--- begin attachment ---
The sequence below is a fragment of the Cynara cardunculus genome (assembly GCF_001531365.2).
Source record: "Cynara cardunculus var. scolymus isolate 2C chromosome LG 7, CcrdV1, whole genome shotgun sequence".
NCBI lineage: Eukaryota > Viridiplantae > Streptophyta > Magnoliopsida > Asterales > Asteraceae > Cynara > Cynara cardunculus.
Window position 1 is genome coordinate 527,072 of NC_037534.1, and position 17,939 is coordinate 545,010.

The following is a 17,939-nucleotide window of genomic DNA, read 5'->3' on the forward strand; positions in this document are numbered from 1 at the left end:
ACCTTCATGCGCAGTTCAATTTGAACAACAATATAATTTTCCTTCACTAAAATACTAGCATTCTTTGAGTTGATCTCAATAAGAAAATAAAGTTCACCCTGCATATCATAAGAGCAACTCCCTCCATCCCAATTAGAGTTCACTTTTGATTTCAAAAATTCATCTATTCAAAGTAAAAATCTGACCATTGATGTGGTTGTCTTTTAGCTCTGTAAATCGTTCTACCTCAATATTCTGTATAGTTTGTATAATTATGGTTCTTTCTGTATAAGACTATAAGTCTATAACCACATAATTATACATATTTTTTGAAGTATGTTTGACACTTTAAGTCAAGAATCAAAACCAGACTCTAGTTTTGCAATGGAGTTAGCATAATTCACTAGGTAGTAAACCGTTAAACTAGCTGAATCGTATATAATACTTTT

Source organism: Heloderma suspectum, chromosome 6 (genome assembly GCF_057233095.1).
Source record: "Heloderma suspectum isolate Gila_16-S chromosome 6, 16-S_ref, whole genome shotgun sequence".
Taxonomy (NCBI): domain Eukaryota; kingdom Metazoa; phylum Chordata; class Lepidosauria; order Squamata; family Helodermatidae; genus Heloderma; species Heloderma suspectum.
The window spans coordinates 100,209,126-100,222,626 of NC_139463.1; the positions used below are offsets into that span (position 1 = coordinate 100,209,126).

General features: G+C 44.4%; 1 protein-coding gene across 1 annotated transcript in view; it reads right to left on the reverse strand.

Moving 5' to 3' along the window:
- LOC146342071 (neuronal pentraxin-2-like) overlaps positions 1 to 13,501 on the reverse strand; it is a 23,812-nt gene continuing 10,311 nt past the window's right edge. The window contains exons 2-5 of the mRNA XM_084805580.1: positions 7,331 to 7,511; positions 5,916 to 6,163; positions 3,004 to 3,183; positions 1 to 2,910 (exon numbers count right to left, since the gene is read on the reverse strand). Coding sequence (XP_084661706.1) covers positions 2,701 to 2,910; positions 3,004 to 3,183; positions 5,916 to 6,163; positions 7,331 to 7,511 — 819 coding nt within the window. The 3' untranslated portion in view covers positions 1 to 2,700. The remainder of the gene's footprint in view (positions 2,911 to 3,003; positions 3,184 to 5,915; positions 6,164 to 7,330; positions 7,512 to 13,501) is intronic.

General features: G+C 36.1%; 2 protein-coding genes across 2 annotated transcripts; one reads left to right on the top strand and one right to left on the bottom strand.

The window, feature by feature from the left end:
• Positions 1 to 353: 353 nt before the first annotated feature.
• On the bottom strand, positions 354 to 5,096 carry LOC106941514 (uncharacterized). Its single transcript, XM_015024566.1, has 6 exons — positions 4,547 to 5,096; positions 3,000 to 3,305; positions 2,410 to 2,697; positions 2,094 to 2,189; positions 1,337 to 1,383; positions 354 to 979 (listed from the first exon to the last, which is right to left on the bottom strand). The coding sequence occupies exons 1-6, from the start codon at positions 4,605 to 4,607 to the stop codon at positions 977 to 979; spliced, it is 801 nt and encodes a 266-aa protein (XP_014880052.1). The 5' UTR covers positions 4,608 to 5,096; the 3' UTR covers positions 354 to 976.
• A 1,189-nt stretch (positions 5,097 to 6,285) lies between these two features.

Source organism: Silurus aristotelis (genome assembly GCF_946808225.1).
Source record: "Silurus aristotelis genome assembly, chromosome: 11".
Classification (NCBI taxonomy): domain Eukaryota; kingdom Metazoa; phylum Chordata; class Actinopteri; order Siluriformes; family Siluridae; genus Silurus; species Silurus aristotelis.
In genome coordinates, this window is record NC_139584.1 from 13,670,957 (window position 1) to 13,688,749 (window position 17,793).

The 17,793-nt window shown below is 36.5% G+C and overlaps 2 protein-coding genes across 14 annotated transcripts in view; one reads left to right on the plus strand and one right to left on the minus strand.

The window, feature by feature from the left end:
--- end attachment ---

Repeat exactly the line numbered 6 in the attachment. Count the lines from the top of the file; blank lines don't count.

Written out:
ACCTTCATGCGCAGTTCAATTTGAACAACAATATAATTTTCCTTCACTAAAATACTAGCATTCTTTGAGTTGATCTCAATAAGAAAATAAAGTTCACCCTGCATATCATAAGAGCAACTCCCTCCATCCCAATTAGAGTTCACTTTTGATTTCAAAAATTCATCTATTCAAAGTAAAAATCTGACCATTGATGTGGTTGTCTTTTAGCTCTGTAAATCGTTCTACCTCAATATTCTGTATAGTTTGTATAATTATGGTTCTTTCTGTATAAGACTATAAGTCTATAACCACATAATTATACATATTTTTTGAAGTATGTTTGACACTTTAAGTCAAGAATCAAAACCAGACTCTAGTTTTGCAATGGAGTTAGCATAATTCACTAGGTAGTAAACCGTTAAACTAGCTGAATCGTATATAATACTTTT